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Baldwin, M. W. (ed.) / Volume I: The first hundred years

XIV: Zengi and the fall of Edessa,   pp. 448-462 PDF (15.6 MB)

Page 461

Shabakhtan, on the headwaters of the Khabur river, in order to cut communication
between them. On Zengi's return to renew his assault on Amida, Kara Arsian
offered to surrender to Joscelin the fortress of Bibol, north of Gargar,
in return for his assistance. J oscelin at once set out towards the west,
taking with him a strong contingent of his forces, whereupon Zengi, informed
of the temporary weakness of the garrison at Edessa, advanced by forced marches
and encircled it (November 24). Before Joscelin and his outnumbered army
could intervene, Zengi, calling up all his available vassals and auxiliaries,
smothered the defense and broke into the city on December 24. The citadel
fell two days later, and Zengi, first killing all the Franks and destroying
their churches, but sparing the native Christians and their churches to the
best of his ability, gave the city in fief to the commander of his guard,
Zainad-DIn ~AlI Küchük.'3 
 The reactions to this event were almost as widespread in the east as in
the west. By his fortunate conquest Zengi acquired the reputation of a "defender
of the faith", which went far to atone for his defects of character and grasping
policies. The caliph showered on him presents and titles, including that
of al-malik al-mansür, "the victorious king," and the contemporary chronicles
bear witness to the resounding fame of his exploit throughout the Moslem
world. For himself, he energetically prosecuted the advantage he had gained,
cleared Sarüj and other strongholds, and besieged Bira (Birejik), which
guarded the Euphrates crossing to Tell Bashir (March ii~5). 
 At this juncture one of the Selchükid princes in his care, Farrukh-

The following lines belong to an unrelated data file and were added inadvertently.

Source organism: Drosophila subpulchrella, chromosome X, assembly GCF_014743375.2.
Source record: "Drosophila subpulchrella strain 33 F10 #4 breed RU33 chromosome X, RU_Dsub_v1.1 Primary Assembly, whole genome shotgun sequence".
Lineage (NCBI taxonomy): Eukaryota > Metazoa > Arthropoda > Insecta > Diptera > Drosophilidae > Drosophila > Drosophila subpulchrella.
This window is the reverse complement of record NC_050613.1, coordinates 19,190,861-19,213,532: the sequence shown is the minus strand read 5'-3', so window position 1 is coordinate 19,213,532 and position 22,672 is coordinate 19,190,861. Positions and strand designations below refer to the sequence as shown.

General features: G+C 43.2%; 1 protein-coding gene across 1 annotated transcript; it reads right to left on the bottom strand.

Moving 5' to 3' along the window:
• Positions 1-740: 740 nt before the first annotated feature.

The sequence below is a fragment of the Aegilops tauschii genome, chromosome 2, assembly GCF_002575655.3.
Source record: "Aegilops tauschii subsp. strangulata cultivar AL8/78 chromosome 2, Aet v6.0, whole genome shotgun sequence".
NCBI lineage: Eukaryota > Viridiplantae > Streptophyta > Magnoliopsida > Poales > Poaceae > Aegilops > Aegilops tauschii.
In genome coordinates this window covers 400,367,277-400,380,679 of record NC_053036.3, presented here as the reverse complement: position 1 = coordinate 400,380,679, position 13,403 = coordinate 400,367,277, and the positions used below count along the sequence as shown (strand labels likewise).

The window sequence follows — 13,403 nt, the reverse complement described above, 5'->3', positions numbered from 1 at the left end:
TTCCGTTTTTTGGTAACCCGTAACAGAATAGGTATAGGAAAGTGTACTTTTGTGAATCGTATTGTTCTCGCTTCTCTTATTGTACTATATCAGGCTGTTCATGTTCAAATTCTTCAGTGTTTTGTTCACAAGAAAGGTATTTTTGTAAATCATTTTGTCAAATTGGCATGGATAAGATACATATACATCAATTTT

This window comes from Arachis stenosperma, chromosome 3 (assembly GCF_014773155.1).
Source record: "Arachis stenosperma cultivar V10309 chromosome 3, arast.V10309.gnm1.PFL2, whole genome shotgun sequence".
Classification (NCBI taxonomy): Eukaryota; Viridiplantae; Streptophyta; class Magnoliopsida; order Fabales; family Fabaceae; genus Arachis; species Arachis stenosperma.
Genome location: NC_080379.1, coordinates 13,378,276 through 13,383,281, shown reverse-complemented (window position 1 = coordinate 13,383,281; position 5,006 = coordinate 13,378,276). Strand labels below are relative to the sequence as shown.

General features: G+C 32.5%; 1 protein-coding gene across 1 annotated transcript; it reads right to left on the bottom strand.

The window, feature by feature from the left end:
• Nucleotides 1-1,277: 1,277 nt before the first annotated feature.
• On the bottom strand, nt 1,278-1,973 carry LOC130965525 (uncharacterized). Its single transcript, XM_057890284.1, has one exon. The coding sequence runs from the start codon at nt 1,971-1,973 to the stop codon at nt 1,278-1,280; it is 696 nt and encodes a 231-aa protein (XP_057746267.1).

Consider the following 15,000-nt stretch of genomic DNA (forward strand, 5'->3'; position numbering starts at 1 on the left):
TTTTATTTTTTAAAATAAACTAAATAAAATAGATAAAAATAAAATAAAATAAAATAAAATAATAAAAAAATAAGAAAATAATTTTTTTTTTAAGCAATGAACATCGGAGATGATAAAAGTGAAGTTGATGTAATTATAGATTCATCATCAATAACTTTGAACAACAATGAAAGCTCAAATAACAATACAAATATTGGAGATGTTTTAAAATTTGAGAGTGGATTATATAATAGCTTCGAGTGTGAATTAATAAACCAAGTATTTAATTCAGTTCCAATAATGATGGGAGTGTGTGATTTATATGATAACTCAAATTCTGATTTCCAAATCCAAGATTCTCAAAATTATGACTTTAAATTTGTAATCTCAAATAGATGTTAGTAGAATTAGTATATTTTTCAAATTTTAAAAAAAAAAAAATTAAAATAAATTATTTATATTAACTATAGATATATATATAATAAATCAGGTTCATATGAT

Shah ibn-Malimüd, seized the occasion of his absence to murder the governor
of Mosul (May 1145) and to proclaim himself ruler. Though the revolt was
put down with ease by the garrison troops, the incident reawakened all his
fears. Hastily ordering ~AlI Küchük to proceed to Mosul, he himself
made first for Aleppo in order to forestall possible repercussions there.'4
On his return to Mosul, he brought the other Selchükid prince, Alp Arslan,
13 Cf., above, chapter XIII, pp. 446—447. 
 14 See Anonymous Syriac Chronicle (in the Corpus scriptorum Christianorum
orientalium, Scriptores Syri, ser. III, vol. XV, ed. J.-B. Chabot, Paris,
1916), tr. A. S. Tritton and H. A. R. Gibb, "The First and Second Crusades
from an Anonymous Syriac Chronicle," Journal of the Royal Asiatic Society,
1933, p. 287. Zengi had stored two-thirds of his treasure at Aleppo and Sinjar
against the eventuality of a Selchtikid coup at Mosul. Cf. Ibn-al-Athir,
Atãbeks (RHC, Or., II), p. 143. Apparently after Zengi lifted the
siege of Bira, its citizens voluntarily submitted to Artukid suzerainty to
forestall any resumption, but as this was one of the towns ceded by Beatrice
to Manuel in 1150 (cf. below, chapter XVII, p. 534), this suzerainty must
have been merely nominal. 

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